Are We There Yet?

“Are we there yet?”

“No.”

“Are we there yet?”

“No.”

 This classic question reaches past the 2005 movie starring Ice Cube to our childhoods. We begged parents to inform us of our exact location to gauge how far we had traveled and how far we had left until our destination- forever wondering about our wandering. I can’t help but find the parallel between our childhood curiosity and our class critique of scientific orientated literature.

Throughout the course, we evaluated science fiction novels and scientific articles to analyze the authors’ opinions of society’s and the scientific community’s direction of the time period of which the piece of literature was written. From Margaret Atwood’s Oryx and Crake to Leon Kass’s Wisdom of Repugnance to Gary Shteyngart’s Super Sad True Love Story, the consequences of society continuing at its current rate towards its current direction, for example the pros and cons of cloning humans for organ harvesting, the combining of DNA for experimental purposes, the development of a perfected human species, and the growth of social media, were laid out for debate and discussion. Despite our elevated breakdown of the texts and the issues, the question, “Are we there yet?” forever remained hanging in the balance, despite its simplistic beginnings. Thoughts like, “the technology in the novel is already present in genetic labs across the country” or “wow, an äppärät is an iPhone with extra diaeresises” echoed throughout the semester. We were similar enough to the societies we studied to peak our interest to whether or not we were those societies, but different enough from them that we could go back to our lives without worrying, because we weren’t there yet.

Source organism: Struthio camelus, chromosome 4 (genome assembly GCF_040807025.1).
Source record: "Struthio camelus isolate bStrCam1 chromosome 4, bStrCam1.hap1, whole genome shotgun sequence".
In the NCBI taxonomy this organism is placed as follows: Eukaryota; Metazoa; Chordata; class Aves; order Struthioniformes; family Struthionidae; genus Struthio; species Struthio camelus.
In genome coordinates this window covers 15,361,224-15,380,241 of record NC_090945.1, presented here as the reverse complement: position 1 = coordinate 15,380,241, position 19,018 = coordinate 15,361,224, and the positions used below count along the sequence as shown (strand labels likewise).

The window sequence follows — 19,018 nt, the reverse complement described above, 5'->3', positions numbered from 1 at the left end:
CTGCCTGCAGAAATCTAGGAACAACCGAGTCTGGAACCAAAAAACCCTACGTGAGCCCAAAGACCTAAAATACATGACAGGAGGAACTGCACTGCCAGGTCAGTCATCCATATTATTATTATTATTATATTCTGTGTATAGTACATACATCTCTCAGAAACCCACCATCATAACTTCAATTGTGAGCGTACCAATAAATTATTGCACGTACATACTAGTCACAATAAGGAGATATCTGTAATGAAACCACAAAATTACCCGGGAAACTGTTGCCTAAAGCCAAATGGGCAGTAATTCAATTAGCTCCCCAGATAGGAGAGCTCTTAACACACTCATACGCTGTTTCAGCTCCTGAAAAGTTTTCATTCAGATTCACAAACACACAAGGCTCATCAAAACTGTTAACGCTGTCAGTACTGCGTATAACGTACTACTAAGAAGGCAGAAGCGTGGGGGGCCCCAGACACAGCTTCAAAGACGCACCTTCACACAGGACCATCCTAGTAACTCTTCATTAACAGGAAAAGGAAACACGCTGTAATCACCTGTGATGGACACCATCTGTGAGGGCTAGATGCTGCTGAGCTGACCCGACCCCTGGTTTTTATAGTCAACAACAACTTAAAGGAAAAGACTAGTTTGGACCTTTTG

After reading an article in the New York Time: Science Times called “If It’s Possible, It Happened” by Amir Alexander, it’s with dismay that I announce that we have arrived. Mr. Alexander catalogs Dr.Tegmark’s, a professor at M.I.T., new book that proposes that parallel universes or multiuniverses, backed by math, do exist and any alternate path there is has been taken. Alexander’s description of Dr. Tegmark’s theory speaks volumes to my skepticism and I would assume many others,

            “If you find this far-fetched, you are hardly alone. The idea of parallel universes, in which events diverge from those in our own reality, is usually the domain of science fiction. But Dr. Tegmark is a scientist, not a novelist, and he makes a powerful case, leading us step by logical step from well-established mainstream science into ever stranger territory.”

 No matter what your opinion is on the legitimacy of Dr. Tegmark’s theory of multiuniverses, the line between science fiction and scientific fact have been blurred. This is shown by the seemingly ridiculousness of Dr. Tegmark’s claims, yet his thoughts must be taken seriously due to his education and experience.

Although we believe science fiction, dystopia, and post apocalypse novels are far-fetched cries from reality, they really aren’t too far off. Throughout this class, we’ve been able to compare the societies within the books to our own society today. Rather than panicking over slight similarities, I believe we should accept the large role genetic technology has in our society and embrace the good it can bring. It’s only after we overcome our fears of becoming a dystopia that we can work together towards a society that isn’t one.

The question is still begging to be asked, and I believe we all have an answer.

“Are we there yet?”

“No.”

“Are we there yet?”

“No.”

“How about now?”

 “Yes.”

 

-Tori

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~ by valadevr on April 24, 2014.

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